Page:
This means doing anything you can to make the seller’s experience smooth and quick.
Many home buyers are being tempted to waive the inspection contingency to help motivate the seller to go with their offer. But is waiving your inspection contingency a good idea?
After all, you know that there are many very good reasons to get a home inspection before purchasing a house. Is it worth skipping the inspection just to get your offer accepted?
Buying a home can be overwhelming, and it’s difficult to navigate all the industry terms and paperwork to decide which items are essential, and which others can be skipped. If you ask us, a home inspection contingency should be at the bottom of your list of things to waive—it’s that important.
Read on for more information on what a home inspection contingency is and why some home buyers choose to waive it. Then, we’ll go over three alternative ways to make your offer appealing without resorting to waiving your right to a home inspection.
First things first: What is a home inspection contingency?
An inspection contingency is a standard component of an average home purchase agreement. It makes the purchase contingent on the results of a home inspection.
In other words, the inspection contingency gives the buyers the time to get a home inspection before signing the final Purchase and Sales Agreement and makes the sale dependent on the results of the home inspection.
A professional home inspection is normally considered an essential part of the home-buying process, and for good reason. The buyer hires a home inspector to conduct a thorough review of the home’s systems and components—to check for any health and safety problems, repair needs, or anything out of order—before the home sale is finalized.
If the home inspection report reveals problems significant enough to cause the buyer to change their mind about their purchase, the home inspection contingency gives the home buyer the right to back out of the sale and recover their deposit.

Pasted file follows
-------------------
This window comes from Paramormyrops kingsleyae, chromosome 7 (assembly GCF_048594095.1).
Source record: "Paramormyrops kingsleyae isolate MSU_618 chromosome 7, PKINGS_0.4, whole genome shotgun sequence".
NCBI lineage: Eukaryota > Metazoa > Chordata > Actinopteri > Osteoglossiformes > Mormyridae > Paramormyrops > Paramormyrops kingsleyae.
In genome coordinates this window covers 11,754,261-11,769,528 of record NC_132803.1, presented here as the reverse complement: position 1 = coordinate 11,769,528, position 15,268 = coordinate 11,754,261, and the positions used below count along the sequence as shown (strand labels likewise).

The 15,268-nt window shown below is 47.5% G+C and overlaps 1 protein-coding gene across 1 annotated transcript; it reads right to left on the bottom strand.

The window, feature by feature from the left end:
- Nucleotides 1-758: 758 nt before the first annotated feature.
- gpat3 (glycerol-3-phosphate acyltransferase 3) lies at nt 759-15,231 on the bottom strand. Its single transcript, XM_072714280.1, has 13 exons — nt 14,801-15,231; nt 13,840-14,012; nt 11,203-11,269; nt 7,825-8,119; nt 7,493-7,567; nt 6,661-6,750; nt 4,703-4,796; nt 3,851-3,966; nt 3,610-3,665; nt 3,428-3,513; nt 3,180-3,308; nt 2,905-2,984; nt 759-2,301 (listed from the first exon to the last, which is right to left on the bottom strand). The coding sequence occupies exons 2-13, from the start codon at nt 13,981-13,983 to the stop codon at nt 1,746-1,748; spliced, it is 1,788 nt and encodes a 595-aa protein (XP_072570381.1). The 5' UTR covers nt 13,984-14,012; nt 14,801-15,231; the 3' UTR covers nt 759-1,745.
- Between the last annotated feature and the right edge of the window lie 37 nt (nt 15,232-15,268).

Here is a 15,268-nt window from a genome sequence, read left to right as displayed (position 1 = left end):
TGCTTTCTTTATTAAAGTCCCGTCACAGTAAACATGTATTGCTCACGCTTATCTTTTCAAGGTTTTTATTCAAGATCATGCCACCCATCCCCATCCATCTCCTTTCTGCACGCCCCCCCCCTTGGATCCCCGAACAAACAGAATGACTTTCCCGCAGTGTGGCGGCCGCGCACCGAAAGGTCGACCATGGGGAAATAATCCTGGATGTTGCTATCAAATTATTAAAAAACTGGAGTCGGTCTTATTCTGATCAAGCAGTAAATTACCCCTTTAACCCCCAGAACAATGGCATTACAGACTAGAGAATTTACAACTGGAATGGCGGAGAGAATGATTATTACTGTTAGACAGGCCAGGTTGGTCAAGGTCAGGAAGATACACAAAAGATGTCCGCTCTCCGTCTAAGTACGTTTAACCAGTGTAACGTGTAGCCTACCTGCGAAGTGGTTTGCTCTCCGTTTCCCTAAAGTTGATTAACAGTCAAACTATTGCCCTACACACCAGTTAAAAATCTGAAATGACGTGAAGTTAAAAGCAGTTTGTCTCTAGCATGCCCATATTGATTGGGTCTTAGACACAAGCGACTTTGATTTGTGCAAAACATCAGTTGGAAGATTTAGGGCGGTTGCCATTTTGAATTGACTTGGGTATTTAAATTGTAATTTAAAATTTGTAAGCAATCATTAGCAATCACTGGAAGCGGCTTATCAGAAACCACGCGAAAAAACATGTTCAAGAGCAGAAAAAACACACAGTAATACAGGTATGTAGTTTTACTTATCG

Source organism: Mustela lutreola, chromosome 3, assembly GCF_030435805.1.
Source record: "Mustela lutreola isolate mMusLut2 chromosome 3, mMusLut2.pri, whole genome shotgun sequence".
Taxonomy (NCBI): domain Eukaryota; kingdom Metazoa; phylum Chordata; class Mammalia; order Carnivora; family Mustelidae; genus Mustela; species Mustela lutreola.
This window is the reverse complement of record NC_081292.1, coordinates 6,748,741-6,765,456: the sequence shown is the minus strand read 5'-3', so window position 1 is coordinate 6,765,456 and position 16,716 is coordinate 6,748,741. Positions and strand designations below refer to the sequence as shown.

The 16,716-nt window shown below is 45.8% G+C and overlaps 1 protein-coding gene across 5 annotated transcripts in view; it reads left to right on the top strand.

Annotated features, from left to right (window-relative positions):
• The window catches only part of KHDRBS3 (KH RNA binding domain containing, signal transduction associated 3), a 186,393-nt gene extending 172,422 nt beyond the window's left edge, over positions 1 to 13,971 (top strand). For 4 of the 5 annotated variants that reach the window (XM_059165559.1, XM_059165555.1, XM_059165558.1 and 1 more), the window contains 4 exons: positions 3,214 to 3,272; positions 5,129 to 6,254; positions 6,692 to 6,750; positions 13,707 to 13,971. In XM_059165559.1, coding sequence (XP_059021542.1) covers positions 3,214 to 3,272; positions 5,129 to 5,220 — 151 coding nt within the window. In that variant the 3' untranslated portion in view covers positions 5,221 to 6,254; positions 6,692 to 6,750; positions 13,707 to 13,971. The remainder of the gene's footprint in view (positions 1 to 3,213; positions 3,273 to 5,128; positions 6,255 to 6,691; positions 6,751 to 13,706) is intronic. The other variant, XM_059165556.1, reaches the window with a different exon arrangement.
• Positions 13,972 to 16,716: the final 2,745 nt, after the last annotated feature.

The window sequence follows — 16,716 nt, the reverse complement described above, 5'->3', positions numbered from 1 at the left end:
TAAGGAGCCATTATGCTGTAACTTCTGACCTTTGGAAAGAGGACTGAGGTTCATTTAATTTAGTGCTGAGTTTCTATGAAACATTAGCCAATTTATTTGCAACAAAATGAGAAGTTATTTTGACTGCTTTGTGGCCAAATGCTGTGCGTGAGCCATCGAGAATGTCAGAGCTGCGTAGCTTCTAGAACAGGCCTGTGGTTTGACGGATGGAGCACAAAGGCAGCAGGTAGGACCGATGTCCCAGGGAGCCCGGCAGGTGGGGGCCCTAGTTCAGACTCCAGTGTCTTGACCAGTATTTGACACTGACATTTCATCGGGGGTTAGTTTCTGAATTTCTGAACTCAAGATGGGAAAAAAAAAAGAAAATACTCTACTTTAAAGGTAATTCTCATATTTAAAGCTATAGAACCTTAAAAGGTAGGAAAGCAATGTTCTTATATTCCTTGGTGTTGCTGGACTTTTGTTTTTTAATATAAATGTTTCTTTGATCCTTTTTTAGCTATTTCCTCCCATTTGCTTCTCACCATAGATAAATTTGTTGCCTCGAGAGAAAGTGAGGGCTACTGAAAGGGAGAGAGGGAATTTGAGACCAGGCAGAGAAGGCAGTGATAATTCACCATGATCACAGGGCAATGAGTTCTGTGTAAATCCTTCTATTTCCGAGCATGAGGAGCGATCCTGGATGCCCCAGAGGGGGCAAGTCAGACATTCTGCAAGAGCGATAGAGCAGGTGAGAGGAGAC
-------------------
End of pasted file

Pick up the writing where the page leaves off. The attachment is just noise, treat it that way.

What are common contingencies when buying a house?
An inspection contingency is just one of several common contingency clauses, which all define a specific condition that must be met in order for the real estate transaction to become legally binding.
Other types of contingencies include:
- Appraisal contingency—If the property doesn’t appraise for the specified amount or more, the buyer can back out of the sale
- Financing/Mortgage contingency—If the buyer cannot obtain financing from a lender, they can back out of the sale
- Home sale contingency—The buyer has a certain amount of time to sell their current home. If their home doesn’t sell within that time (or sells for less than expected), they can back out.
For such a large transaction, it makes sense that both parties would want to put protections in place.
What does waiving contingencies mean?
In some competitive markets, home buyers may be asked to waive one or more contingencies to make their offer more appealing to the sellers. “Waiving a contingency” means choosing not to include it in the purchase agreement—and giving up the protection it would have afforded.
Waiving the inspection contingency, specifically, means you agree to accept the property “as-is.” You’re giving up your right to hire an inspector, or at least to use the inspection results to negotiate changes to—or walk away from—the final contract.
Is it ever a good idea to waive the inspection contingency?
Since the inspection contingency is an important protection for buyers, it can seem unthinkable to simply give that up. But many buyers choose to waive their inspection contingency in order to gain an edge over the competition.
The current housing market is a good example. After COVID-19 exacerbated the scarcity of affordable housing in the U.S., there are currently fewer homes on the market than there are buyers. In such an extreme seller’s market, any way to make your offer more appealing can quickly become a temptation, no matter how unwise.
Even in less competitive markets, some home buyers may be tempted to skip the home inspection to cut costs or speed up the process. A home inspection may take a few extra days or up to a week to schedule and complete—and then there’s the extra $300-$600 that a professional home inspection can cost on average.
But regardless of the reason, skipping a home inspection is almost never a good idea. Waiving the inspection contingency means taking on the financial risk for the condition of the property without knowing what condition the property is in in the first place.
A home inspector could identify potential issues that you wouldn’t have noticed on your own, such as:
- Water damage or mold
- Cracks in the foundation